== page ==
I remember when Sen. Barack Obama confronted race in America in an eloquent and powerful 2008 speech, promising to work for a “more equal, more free, more caring and more prosperous America.” He pledged to take on “the complexities of race in this country that we’ve never really worked through.” Sadly, Obama is falling short of the president who accomplished the most for communities of color since Lincoln: white Southerner Lyndon Johnson. He is also falling short of another white, Southern president who pursued a national dialogue on race: Bill Clinton.

History shows that when presidents confront racial inequity, America sees vast improvements. President Johnson pushed for passage of the landmark Civil Rights Act of 1964 and Voting Rights Act of 1965. Black voter registration rates in the covered states soared. In 1964, less than 7 percent of eligible blacks were registered to vote in Mississippi. By the end of 1966, nearly 60 percent were registered. And Johnson’s “War on Poverty” helped reduce the black poverty rate from 55 percent in 1959 to 33 percent in 1970.

Clinton’s record is not as good as Johnson’s was, but his willingness to confront racial injustice does trump Obama’s. Clinton supported hate-crime legislation and opposed racial profiling. Unemployment rates for blacks and Latinos dropped steadily during his presidency. He also instituted a national commission on race relations, which did little to fix racial inequities but demonstrated his willingness to push for a national dialogue on race.

Obama has done some good for communities of color but not nearly enough. His proposed jobs bill hopefully will put some Americans back to work, but it will not alleviate the broad economic exclusion of people of color. This group is the fastest-growing segment of our working-age population, yet they have the hardest time finding jobs. One in six blacks and one in eight Latinos are jobless, compared with one in 12 whites. A study by the Center for Social Inclusion shows that of the seven occupations with the highest salaries, six are overrepresented by whites. Three of the six lowest-paid occupations are disproportionately represented by people of color.

Joblessness aside, far too many black and Latino homeowners are struggling after being sold subprime mortgages when they were eligible for much better ones. One study shows that blacks earning $350,000 a year were more likely to get a subprime loan than whites earning $50,000 a year. The foreclosure rates among blacks are 76 percent higher than for whites; among Latinos, foreclosure rates are 71 percent higher than for whites. To address this racial housing crisis, Obama must demand that people of color have access to fair home and business credit. Lack of such access destroys the black and Latino middle class.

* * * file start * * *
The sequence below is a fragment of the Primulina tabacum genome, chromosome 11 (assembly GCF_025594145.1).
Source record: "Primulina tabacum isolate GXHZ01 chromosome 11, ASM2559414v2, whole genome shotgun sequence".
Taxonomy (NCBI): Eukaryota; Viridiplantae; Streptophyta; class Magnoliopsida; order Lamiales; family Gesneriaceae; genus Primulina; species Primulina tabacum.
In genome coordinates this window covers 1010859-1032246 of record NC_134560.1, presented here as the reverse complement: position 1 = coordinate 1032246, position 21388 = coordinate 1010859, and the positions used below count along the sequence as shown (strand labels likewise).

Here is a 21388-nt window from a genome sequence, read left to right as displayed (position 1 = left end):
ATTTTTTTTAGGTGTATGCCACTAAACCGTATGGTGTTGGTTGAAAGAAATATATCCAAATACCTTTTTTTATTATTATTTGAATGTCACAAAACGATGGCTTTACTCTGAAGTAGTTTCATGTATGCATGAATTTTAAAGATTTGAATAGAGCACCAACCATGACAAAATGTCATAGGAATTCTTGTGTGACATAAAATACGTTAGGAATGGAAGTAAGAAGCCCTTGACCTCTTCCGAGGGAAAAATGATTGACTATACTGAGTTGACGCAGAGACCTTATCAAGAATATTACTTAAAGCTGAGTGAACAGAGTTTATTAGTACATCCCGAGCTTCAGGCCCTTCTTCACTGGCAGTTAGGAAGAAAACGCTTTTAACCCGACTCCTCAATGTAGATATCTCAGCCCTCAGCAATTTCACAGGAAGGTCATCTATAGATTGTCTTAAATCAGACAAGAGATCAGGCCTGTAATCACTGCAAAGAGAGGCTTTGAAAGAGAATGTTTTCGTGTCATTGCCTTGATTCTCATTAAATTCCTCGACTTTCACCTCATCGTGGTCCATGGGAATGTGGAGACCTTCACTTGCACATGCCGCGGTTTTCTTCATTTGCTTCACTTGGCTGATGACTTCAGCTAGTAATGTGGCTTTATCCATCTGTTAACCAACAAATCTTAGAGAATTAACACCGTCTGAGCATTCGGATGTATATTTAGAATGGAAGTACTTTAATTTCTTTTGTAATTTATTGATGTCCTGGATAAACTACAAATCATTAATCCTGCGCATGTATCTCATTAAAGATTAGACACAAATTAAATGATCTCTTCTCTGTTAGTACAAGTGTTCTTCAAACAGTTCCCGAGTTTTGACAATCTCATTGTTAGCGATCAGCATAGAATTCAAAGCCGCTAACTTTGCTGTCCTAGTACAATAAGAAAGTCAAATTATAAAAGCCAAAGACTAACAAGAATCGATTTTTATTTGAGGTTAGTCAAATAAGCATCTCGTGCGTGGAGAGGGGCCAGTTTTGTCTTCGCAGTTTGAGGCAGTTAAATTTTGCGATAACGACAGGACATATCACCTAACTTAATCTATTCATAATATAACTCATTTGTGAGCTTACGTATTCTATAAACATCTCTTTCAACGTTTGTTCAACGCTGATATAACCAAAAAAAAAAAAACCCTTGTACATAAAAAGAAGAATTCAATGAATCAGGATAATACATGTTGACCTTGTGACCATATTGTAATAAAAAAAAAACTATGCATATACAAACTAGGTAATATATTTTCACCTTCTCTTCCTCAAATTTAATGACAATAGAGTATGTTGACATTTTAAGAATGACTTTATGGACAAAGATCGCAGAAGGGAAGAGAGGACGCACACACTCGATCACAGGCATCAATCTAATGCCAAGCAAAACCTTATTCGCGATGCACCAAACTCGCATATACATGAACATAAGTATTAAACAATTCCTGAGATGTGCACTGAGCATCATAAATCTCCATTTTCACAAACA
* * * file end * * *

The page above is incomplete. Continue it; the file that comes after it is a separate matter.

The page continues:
Obama can also help hardworking women of color by directing the Department of Labor to amend the Fair Labor Standards Act to make clear that home health aides are entitled to wage and overtime protections. He can ensure that communities of color get locally controlled broadband service, which provides access to education and employment opportunities. This means pushing further than the latest iteration of the Federal Communications Commission’s Universal Service Fund to connect the 18 million Americans who lack Internet access in rural and poor, urban communities. Obama should call on the FCC to ensure subsidies for local and regional service providers, including nonprofit organizations, to stimulate local economies.

Education is also high on the long list of inequities for people of color. According to the Department of Education, black students are three times more likely to be suspended from school and 3.5 times more likely than white students to be expelled. This is unacceptable, given that nationwide only 50 percent of black and 53 percent of Latino students graduate from high school. Children pushed out of schools are less likely to be employed and more likely to be incarcerated — one in four black dropouts spends time in prison. Obama can easily create a bipartisan commission to investigate racial discrimination in school discipline.

Last but not least, Obama should use the virtuosic oratory skills we heard in his 2008 “more perfect union” speech to encourage leaders to move away from one-size solutions that do not fit all. Both Clinton and Johnson believed racial equity would not come from racial blindness. Obama should learn from his white Southern predecessors. He has the skills to shepherd us into “a more perfect union,” and we need him to do it now.

The writer is founder and executive director of the Center for Social Inclusion.